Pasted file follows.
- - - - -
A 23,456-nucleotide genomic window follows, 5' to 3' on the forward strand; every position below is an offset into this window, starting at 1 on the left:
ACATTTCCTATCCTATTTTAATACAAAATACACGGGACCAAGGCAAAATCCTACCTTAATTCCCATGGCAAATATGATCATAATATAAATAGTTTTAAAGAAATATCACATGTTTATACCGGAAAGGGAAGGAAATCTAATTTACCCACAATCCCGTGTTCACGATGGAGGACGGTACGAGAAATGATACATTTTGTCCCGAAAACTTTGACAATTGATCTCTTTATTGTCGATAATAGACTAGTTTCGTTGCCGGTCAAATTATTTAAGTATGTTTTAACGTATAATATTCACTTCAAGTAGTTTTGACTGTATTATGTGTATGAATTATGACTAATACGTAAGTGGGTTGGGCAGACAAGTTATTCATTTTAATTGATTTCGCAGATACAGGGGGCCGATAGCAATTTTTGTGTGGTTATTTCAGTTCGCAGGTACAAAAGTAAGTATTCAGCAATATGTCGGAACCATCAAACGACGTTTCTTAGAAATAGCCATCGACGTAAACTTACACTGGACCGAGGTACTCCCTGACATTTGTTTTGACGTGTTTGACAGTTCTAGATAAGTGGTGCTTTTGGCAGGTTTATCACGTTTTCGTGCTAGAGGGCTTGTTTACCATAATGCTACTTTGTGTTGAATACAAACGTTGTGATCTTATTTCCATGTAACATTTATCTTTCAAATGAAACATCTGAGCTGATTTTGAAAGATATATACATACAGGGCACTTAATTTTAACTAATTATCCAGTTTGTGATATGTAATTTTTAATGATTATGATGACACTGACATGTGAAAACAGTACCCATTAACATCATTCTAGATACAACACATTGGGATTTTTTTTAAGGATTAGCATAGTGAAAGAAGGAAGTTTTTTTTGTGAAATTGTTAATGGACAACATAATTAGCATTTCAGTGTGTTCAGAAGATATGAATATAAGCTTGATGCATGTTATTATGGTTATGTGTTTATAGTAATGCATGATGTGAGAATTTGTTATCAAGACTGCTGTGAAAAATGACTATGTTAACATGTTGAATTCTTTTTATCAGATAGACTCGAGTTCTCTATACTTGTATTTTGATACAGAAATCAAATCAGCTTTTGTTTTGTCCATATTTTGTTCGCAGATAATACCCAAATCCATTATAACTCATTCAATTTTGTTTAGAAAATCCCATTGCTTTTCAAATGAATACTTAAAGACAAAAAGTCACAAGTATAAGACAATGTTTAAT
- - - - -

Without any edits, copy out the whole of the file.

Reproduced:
A 23,456-nucleotide genomic window follows, 5' to 3' on the forward strand; every position below is an offset into this window, starting at 1 on the left:
ACATTTCCTATCCTATTTTAATACAAAATACACGGGACCAAGGCAAAATCCTACCTTAATTCCCATGGCAAATATGATCATAATATAAATAGTTTTAAAGAAATATCACATGTTTATACCGGAAAGGGAAGGAAATCTAATTTACCCACAATCCCGTGTTCACGATGGAGGACGGTACGAGAAATGATACATTTTGTCCCGAAAACTTTGACAATTGATCTCTTTATTGTCGATAATAGACTAGTTTCGTTGCCGGTCAAATTATTTAAGTATGTTTTAACGTATAATATTCACTTCAAGTAGTTTTGACTGTATTATGTGTATGAATTATGACTAATACGTAAGTGGGTTGGGCAGACAAGTTATTCATTTTAATTGATTTCGCAGATACAGGGGGCCGATAGCAATTTTTGTGTGGTTATTTCAGTTCGCAGGTACAAAAGTAAGTATTCAGCAATATGTCGGAACCATCAAACGACGTTTCTTAGAAATAGCCATCGACGTAAACTTACACTGGACCGAGGTACTCCCTGACATTTGTTTTGACGTGTTTGACAGTTCTAGATAAGTGGTGCTTTTGGCAGGTTTATCACGTTTTCGTGCTAGAGGGCTTGTTTACCATAATGCTACTTTGTGTTGAATACAAACGTTGTGATCTTATTTCCATGTAACATTTATCTTTCAAATGAAACATCTGAGCTGATTTTGAAAGATATATACATACAGGGCACTTAATTTTAACTAATTATCCAGTTTGTGATATGTAATTTTTAATGATTATGATGACACTGACATGTGAAAACAGTACCCATTAACATCATTCTAGATACAACACATTGGGATTTTTTTTAAGGATTAGCATAGTGAAAGAAGGAAGTTTTTTTTGTGAAATTGTTAATGGACAACATAATTAGCATTTCAGTGTGTTCAGAAGATATGAATATAAGCTTGATGCATGTTATTATGGTTATGTGTTTATAGTAATGCATGATGTGAGAATTTGTTATCAAGACTGCTGTGAAAAATGACTATGTTAACATGTTGAATTCTTTTTATCAGATAGACTCGAGTTCTCTATACTTGTATTTTGATACAGAAATCAAATCAGCTTTTGTTTTGTCCATATTTTGTTCGCAGATAATACCCAAATCCATTATAACTCATTCAATTTTGTTTAGAAAATCCCATTGCTTTTCAAATGAATACTTAAAGACAAAAAGTCACAAGTATAAGACAATGTTTAAT